However, while the Goose Island brand is important, each brewpub does have its own character.
“Each brewpub is not cookie cutter – it has its own personality – we’re not looking to be a chain,” said Stout.
“We have a few things we want to make sure we’re instilling in each property: but after that we learn, listen and be nimble.”
For example, the food menu is very different in each brewpub, and while each pub offers a key range of four or five core beers from the global portfolio, the rest of the beers are made with the complete discretion of the brewmaster on site.
However, these are always Goose Island trained brewmasters, who go and spend time several months in Chicago before working in their respective international markets.
“The days of brand loyalty are over. People who like craft beer don’t just drink from one brewery, they want to try what’s new.
"We have people that might love Goose Island, but we know their fridges are full of other beers and they go to other brewpubs. So the question is: how do we keep them as friends?”
Stout recognizes that today’s experimental consumers are not going to stick with one brand – and says that’s a good thing. The mission for Goose Island is to ‘make friends for the brewery’ – people who know and like the brand and will keep coming back.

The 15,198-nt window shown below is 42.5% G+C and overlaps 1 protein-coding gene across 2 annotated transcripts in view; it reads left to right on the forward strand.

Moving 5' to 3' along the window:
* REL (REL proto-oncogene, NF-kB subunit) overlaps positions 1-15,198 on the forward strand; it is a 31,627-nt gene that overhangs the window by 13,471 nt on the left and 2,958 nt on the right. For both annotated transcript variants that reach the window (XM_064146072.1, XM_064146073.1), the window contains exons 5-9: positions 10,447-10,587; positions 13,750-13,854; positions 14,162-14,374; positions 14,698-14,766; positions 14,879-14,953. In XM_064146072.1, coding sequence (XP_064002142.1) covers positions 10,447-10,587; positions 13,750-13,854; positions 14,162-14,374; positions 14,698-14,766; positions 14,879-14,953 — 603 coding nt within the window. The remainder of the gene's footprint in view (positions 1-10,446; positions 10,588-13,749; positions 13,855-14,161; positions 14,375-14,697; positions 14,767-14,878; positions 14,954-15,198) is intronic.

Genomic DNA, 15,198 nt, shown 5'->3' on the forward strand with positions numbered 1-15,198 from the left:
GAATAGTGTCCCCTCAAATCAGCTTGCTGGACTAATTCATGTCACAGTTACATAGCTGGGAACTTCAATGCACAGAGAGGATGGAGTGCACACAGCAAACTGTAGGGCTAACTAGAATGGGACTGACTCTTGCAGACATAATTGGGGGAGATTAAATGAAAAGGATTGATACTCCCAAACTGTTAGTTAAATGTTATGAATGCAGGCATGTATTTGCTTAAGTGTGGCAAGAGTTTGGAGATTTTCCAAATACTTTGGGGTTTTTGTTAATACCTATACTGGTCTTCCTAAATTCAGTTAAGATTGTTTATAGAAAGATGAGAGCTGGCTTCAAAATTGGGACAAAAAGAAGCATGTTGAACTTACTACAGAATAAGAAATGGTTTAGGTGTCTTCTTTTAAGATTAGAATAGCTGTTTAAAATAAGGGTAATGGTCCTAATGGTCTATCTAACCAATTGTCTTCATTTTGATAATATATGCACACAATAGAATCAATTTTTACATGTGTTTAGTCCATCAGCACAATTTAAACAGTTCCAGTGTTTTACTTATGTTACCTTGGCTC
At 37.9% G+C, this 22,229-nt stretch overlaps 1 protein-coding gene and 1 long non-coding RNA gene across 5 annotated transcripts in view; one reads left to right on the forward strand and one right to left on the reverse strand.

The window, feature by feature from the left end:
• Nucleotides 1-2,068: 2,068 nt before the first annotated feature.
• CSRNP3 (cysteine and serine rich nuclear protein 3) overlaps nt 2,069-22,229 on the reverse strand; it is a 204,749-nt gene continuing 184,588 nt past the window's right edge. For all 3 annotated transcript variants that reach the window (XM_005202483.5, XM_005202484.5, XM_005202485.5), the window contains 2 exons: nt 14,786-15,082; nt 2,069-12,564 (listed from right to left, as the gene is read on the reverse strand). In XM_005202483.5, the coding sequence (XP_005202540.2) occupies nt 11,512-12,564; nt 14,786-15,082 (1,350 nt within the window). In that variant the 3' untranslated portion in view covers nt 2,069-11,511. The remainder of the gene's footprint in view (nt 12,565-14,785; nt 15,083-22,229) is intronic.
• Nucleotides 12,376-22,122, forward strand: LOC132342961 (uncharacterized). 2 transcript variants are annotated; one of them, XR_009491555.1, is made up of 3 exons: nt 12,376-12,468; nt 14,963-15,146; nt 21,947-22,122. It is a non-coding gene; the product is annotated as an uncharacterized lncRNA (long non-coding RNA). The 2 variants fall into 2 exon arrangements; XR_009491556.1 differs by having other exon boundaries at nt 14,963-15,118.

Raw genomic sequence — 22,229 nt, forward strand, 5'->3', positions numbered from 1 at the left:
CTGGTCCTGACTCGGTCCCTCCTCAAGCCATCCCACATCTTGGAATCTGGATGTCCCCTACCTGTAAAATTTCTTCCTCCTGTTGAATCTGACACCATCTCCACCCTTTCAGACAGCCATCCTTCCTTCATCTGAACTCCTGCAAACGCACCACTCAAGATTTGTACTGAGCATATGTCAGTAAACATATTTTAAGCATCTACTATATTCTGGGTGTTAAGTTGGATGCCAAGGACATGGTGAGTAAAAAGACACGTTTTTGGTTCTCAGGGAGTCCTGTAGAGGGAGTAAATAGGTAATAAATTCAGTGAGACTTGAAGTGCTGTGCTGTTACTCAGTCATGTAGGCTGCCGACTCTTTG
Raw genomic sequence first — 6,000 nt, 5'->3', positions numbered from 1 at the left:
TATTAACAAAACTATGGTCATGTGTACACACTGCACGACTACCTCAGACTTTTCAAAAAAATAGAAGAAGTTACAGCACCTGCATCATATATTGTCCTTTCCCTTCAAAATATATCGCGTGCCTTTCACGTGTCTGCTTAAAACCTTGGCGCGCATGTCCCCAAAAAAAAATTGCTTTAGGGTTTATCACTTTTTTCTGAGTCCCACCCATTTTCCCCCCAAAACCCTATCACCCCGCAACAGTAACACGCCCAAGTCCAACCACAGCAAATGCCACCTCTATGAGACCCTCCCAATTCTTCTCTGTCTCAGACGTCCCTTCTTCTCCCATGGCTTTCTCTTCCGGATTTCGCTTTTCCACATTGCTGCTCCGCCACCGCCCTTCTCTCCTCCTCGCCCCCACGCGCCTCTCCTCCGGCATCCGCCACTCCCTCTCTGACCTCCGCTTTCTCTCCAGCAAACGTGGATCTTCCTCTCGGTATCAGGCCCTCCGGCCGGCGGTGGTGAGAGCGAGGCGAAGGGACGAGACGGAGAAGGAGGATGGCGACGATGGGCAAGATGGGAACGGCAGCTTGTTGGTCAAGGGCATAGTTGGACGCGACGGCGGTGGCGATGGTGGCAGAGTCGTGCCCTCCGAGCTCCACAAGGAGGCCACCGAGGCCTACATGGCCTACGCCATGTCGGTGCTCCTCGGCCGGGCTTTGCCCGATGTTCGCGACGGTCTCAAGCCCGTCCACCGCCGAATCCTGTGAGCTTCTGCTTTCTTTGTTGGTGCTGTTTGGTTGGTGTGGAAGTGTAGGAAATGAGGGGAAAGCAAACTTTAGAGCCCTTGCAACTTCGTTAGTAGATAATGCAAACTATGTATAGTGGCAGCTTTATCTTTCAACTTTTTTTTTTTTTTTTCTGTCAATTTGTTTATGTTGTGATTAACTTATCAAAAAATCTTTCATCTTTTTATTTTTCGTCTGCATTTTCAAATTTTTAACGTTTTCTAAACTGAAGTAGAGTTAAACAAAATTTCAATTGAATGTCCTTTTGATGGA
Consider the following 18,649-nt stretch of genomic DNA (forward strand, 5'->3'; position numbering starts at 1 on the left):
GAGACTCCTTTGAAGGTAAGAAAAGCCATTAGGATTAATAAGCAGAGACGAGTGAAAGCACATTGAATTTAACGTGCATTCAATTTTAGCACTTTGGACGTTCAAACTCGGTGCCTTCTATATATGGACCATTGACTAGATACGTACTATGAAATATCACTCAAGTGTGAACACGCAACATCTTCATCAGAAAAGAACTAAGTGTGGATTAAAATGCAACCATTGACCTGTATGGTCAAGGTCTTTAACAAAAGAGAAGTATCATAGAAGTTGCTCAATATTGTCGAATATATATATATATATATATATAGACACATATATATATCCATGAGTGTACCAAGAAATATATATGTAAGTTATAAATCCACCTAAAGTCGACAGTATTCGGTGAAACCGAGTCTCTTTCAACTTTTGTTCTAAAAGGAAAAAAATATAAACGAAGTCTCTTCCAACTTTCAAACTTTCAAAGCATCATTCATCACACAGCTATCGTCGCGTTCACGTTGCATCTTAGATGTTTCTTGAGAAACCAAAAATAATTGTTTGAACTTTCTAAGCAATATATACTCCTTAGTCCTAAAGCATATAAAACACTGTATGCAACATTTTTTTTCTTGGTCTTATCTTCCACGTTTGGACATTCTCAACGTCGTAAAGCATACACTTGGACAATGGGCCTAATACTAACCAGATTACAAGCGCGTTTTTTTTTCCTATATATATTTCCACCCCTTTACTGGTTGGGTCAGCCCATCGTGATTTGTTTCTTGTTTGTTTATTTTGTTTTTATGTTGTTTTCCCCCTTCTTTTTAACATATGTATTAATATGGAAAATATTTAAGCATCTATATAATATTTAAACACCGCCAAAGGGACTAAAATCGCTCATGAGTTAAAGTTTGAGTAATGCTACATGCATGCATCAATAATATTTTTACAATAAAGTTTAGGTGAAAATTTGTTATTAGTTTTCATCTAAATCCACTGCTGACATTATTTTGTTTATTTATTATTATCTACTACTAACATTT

Passionate staff who care about beer and are interested in beer is of paramount importance, says Stout; as is being part of the local community by fundraising or taking part in community events. In Chicago, for example, Goose Island has helped Friends of the River and the same mentality of community engagement goes for all its new markets.
While big companies are often labeled as being inflexible and bureaucratic compared to smaller more agile start-ups, Stout says that Anheuser-Busch's 'Disruptive Growth Organization' means the company is now capable of moving quickly.